Iron Man 2 (2010) – Movie Review


Part 3 of A List to Marvel At


By design Iron Man 2 cannot do much but be inconsequential to both the Marvel Cinematic Universe and its own Iron Man series. Marvel were obviously not expecting Iron Man to be such a break out character, and so with the same team of Favreau and company made a movie to both tie fans over until The Avengers, and to include some more overt references to this larger plan. That breezy nature could have worked to its advantage, what with Tony Stark being the laid back partying superhero this could have had the hang out tone of a good, superhero party movie. But sadly this movie became so concerned with franchise building it forgot to make a great movie on its right.

The actual plot doesn’t start until the first forty five minutes of the movie, that of Tony Stark having to deal with Justin Hammer having Whiplash – the son of Howard Stark’s business partner – build drones for him (because he was a person he could trust with no objections apparently), whilst also dealing with the palladium not being an effective enough metal for the arc reactor keeping him alive. Fortunately the solutions to these plots are a series of interconnecting coincidences that give the illusion of a plot. Where The Incredible Hulk had a surprisingly good pace this languishes, stretching out the time as much as possible with sideplots about birds that were the result of no one telling Mickey Rourke “no, that’s stupid”.

A redeeming feature of this movie, at its core, is the link between the the origins of drone warfare and 60’s atomic age optimism, mirrored by both bad antagonists. Unfortunately Rourke provides little interesting characterisation (and is a non superhero figure who can be crushed by cars, apparently), and the always entertaining Sam Rockwell is given so little to work with. It’s weird when you cross that with Tony Stark, with whom we spend much time with essentially pratting about until the story allows him to take action again. Robert Downey Jr. still essentially owns this part, but this is the point where the smugness is supposed to become a problem in the plot, and he can’t help but try and make it look cool. Theres an argument that you could view Iron Man 2 with Whiplash being a tragic sympathetic hero attempting to change the status quo of Tony Stark’s dangerous military technology. In that respect he makes more sense as a villain than Jeff Bridges in the first film. But while I normally expect heroes to win and save the day, here is so little that can change that it makes you wonder why we are even here.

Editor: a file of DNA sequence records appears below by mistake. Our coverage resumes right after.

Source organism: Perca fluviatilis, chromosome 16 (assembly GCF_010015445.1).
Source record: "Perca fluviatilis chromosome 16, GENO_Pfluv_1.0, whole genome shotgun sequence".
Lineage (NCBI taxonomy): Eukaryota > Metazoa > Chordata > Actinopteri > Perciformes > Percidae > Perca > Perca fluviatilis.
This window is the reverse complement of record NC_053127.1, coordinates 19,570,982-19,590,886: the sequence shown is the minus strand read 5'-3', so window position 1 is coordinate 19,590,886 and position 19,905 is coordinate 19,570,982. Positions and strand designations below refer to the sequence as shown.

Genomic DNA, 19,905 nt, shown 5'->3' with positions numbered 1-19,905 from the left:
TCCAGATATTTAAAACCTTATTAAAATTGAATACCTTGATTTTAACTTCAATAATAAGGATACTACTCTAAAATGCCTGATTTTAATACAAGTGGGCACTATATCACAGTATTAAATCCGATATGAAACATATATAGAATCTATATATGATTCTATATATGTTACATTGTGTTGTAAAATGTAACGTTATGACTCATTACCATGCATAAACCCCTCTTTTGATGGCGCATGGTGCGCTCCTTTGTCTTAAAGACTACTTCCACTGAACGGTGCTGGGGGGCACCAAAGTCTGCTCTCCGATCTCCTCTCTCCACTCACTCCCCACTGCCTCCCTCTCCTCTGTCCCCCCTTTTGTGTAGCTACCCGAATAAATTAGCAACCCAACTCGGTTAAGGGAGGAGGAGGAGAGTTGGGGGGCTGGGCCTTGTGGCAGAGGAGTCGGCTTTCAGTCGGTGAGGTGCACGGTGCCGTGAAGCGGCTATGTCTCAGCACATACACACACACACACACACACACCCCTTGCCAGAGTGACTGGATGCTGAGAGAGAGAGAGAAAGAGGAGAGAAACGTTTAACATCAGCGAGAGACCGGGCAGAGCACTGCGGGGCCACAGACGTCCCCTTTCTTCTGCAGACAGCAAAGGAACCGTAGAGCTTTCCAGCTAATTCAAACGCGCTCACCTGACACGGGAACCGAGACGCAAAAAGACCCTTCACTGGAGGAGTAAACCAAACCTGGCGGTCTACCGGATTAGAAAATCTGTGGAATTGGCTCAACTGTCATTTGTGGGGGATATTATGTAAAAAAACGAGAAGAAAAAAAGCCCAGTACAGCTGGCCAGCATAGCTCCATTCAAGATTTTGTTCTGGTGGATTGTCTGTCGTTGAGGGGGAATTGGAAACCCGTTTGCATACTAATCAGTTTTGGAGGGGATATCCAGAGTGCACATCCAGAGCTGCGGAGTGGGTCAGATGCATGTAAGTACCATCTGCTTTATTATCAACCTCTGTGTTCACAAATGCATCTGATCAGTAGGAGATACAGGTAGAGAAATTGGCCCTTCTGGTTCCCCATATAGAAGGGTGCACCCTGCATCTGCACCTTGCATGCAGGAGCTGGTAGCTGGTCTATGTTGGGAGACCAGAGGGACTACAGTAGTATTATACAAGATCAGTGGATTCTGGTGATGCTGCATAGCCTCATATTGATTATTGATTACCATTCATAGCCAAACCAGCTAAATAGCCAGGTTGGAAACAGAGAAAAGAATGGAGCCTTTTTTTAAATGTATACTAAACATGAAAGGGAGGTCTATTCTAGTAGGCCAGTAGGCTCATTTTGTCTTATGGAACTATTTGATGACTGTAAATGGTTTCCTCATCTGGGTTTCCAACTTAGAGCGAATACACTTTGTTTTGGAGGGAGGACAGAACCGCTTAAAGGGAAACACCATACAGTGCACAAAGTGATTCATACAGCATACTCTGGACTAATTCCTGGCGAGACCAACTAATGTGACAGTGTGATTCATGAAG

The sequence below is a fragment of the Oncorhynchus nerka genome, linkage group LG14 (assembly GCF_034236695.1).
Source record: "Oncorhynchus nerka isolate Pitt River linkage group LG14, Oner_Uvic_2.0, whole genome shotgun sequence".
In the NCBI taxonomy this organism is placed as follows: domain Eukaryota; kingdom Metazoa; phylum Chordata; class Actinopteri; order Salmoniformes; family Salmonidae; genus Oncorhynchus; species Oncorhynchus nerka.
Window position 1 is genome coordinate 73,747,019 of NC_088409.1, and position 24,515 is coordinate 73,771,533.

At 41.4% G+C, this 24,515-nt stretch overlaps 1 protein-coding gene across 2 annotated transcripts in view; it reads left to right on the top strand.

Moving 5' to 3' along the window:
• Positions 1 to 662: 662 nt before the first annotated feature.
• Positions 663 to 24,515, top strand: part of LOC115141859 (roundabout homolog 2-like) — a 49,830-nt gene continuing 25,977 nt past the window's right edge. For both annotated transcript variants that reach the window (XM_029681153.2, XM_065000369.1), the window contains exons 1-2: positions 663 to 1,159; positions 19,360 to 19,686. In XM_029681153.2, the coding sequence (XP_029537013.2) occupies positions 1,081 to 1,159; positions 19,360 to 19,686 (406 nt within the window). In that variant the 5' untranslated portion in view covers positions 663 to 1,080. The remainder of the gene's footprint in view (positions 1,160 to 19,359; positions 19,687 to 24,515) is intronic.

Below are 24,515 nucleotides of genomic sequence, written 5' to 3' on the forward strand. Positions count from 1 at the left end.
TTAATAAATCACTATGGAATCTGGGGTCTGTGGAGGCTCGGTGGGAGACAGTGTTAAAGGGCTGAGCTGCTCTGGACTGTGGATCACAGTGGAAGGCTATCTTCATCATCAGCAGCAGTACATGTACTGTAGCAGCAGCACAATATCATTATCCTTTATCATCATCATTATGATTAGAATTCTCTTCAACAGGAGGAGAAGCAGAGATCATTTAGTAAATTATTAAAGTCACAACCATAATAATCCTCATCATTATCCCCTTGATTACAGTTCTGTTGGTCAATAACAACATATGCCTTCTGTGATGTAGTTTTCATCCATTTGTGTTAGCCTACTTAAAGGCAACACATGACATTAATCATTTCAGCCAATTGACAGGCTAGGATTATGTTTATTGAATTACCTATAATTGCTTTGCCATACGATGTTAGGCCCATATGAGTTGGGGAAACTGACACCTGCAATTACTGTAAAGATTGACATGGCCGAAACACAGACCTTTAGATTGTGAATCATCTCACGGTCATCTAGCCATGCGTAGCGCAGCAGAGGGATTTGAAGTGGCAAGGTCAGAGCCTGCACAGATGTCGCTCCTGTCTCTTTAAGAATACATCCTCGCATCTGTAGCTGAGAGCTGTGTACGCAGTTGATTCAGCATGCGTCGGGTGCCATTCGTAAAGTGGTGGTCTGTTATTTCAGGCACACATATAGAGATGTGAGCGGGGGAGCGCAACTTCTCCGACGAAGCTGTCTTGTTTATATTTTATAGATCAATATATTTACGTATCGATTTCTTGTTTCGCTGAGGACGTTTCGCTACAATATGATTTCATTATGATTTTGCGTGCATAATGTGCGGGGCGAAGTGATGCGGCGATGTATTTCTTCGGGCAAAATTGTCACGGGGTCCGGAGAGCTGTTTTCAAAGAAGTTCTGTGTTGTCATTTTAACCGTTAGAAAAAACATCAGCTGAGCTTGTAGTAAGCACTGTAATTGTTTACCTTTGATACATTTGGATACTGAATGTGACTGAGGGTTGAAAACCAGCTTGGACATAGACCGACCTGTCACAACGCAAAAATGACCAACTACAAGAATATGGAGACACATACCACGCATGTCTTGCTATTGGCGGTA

The answer is that we’re here so the movie can take more subtle, around the sides parts of its world building and shove them into the forefront. Where as in the first Iron Man the shield was in the background, here they have to make a big deal about it. Nick Fury also returns in a fun cameo, and this is of course meant to be the big introduction of Black Widow. But compared to other films in the series she is given so little to do; even her one admittedly cool action scene has next to no bearing on the plot. I always kinda thought that Black Widow could have been better introduced in The Avengers: the first scene has her kicking ass, she brings the team together and works out Loki’s plan. In many ways it could have then been construed as her origin movie. As it stands, its in here, and Scarlett Johansson would be given better material going forward.

In some ways the movie is saved from being a complete slog by its own inconsequentialness. Jon Favreau is allowed to go a little further with style he established in the first movie, which POV shots, crash zooms and slow motion, that keeps things occasionally exciting. That screwball comedy nature also keeps things fresh between and Tony and Pepper ( “She did quite the spread on Tony last year”,”She did a good story as well”) and allows Sam Rockwell to have some fun scenes of his own. But for the big bad guy, maybe they should have not have spent so much time making the villains so silly. They would do that better in the next Iron Man film.

It’s ironic that Tony Stark spends a big part of this movie finding a new element, because this movie is just a massive waste of resources. This is a good example of the failings of having to abide to franchising and a future universe. Thankfully, all other movie studios learnt from this movie’s mistakes and never had that problem again! And fortunately for Marvel Studio, they had a fantastical new character to bring to the fold…

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